Treasury watchdog: Focus on S corps and shareholder compensation

Sep 30, 2021

The Treasury Inspector General for Tax Administration (TIGTA) recently summarized its findings concerning efforts by the IRS to identify S corporation reasonable compensation issues. The report concludes that the IRS is likely failing to adequately identify S corporations that are underreporting their shareholders’ compensation in an effort to avoid employment taxes. Interestingly, in its response, the IRS largely disagreed with the inspector general’s conclusions and its related recommendations.

What TIGTA Found & Recommended

The TIGTA’s report concludes that the IRS selects S corporation returns for review at an extremely low rate (0.2% of all S corporation returns were subject to a field exam during fiscal years 2017-2019). It further concludes that during those field exams, officers’ compensation was examined at a rate less than the estimated general population compliance risk. The report notes that even in cases where S corporations had a single shareholder owner and did not report any officer compensation, field agents routinely failed to select these returns for examination.

As such, the TIGTA recommended that the IRS more thoroughly evaluate the risk of noncompliance on this issue and update its examination plan to increase the likelihood of identifying the issue.

Beyond field examinations, the report also recommended the IRS leverage recent compliance initiative projects under the employment tax division that are aimed at identifying S corporation returns with officer compensation issues, as well as evaluate using compensation thresholds and related quantitative criteria to help identify the issue for field examination.

IRS Response

The IRS largely dismissed the TIGTA’s recommendations, instead expressing confidence in its current policies and procedures and suggested that its assessment of noncompliance risk was likely more accurate than that of the TIGTA. In response to the TIGTA’s recommendations, the IRS: a) expressed confidence in its existing examination plan and its ability to identify the compensation issue, b) dismissed the use of compensation thresholds, asserting that revenue agents were adequately trained to identify the issue, and c) indicated that it already uses results from other established workstreams to inform their actions.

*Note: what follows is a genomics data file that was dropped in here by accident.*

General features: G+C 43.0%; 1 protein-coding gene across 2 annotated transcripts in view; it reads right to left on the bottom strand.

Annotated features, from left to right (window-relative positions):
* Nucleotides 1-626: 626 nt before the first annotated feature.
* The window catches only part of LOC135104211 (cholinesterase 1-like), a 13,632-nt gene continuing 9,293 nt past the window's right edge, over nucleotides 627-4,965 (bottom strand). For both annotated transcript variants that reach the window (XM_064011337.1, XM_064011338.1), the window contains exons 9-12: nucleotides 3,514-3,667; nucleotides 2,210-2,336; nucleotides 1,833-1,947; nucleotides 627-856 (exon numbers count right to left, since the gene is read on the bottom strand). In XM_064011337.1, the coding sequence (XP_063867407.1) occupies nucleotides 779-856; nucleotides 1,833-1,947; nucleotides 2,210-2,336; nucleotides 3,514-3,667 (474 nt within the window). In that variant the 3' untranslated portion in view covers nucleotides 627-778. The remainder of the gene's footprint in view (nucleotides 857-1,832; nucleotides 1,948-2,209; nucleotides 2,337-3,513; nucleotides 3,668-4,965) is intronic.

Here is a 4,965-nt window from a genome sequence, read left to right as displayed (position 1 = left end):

Practical Insights and Potential Impacts – Reading the Tea Leaves

The IRS’ rejection of the recommendations is interesting. Superficially, the IRS responses seem to indicate it is happy with the status quo. However, a closer read of the TIGTA report in conjunction with the IRS’ responses might signal that the IRS is already looking at the issue, perhaps more carefully now as part of other compliance campaigns.

Certain comments in the report may provide insight into how the IRS is thinking about the issue. Specifically, the TIGTA report references a new project created by the IRS in August 2020, “to focus additional resources on the issue of officer’s compensation associated with S corporations.” Although the TIGTA report redacted the project’s quoted objective, references elsewhere in the report to this new August 2020 program allude to a possible focus on compensation and distributions.

So, while the IRS disagreed with the form of the TIGTA recommendations, it may not necessarily disagree with the underlying substance or point of the recommendations – i.e., how to better identify issues with S corporation officer compensation for examination. This remains an important item for S corporations to consider, as it is clear that the IRS continues to focus on the issue.

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